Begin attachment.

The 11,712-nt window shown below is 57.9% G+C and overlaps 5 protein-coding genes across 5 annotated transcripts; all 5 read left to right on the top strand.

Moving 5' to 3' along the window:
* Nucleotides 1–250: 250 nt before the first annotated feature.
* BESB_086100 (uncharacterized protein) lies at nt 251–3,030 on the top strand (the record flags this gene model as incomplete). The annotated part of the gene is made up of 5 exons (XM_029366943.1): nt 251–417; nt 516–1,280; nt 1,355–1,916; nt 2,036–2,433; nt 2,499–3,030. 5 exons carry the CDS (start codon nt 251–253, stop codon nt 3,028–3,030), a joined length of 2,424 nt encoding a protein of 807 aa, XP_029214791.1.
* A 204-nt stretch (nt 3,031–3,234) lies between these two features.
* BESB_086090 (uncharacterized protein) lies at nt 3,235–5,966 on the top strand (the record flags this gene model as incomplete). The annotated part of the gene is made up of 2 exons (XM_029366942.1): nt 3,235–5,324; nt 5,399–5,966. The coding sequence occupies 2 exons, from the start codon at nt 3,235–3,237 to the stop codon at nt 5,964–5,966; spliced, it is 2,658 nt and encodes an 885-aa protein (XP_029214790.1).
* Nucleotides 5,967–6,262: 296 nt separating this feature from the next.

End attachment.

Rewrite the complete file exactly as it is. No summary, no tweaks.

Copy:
The 11,712-nt window shown below is 57.9% G+C and overlaps 5 protein-coding genes across 5 annotated transcripts; all 5 read left to right on the top strand.

Moving 5' to 3' along the window:
* Nucleotides 1–250: 250 nt before the first annotated feature.
* BESB_086100 (uncharacterized protein) lies at nt 251–3,030 on the top strand (the record flags this gene model as incomplete). The annotated part of the gene is made up of 5 exons (XM_029366943.1): nt 251–417; nt 516–1,280; nt 1,355–1,916; nt 2,036–2,433; nt 2,499–3,030. 5 exons carry the CDS (start codon nt 251–253, stop codon nt 3,028–3,030), a joined length of 2,424 nt encoding a protein of 807 aa, XP_029214791.1.
* A 204-nt stretch (nt 3,031–3,234) lies between these two features.
* BESB_086090 (uncharacterized protein) lies at nt 3,235–5,966 on the top strand (the record flags this gene model as incomplete). The annotated part of the gene is made up of 2 exons (XM_029366942.1): nt 3,235–5,324; nt 5,399–5,966. The coding sequence occupies 2 exons, from the start codon at nt 3,235–3,237 to the stop codon at nt 5,964–5,966; spliced, it is 2,658 nt and encodes an 885-aa protein (XP_029214790.1).
* Nucleotides 5,967–6,262: 296 nt separating this feature from the next.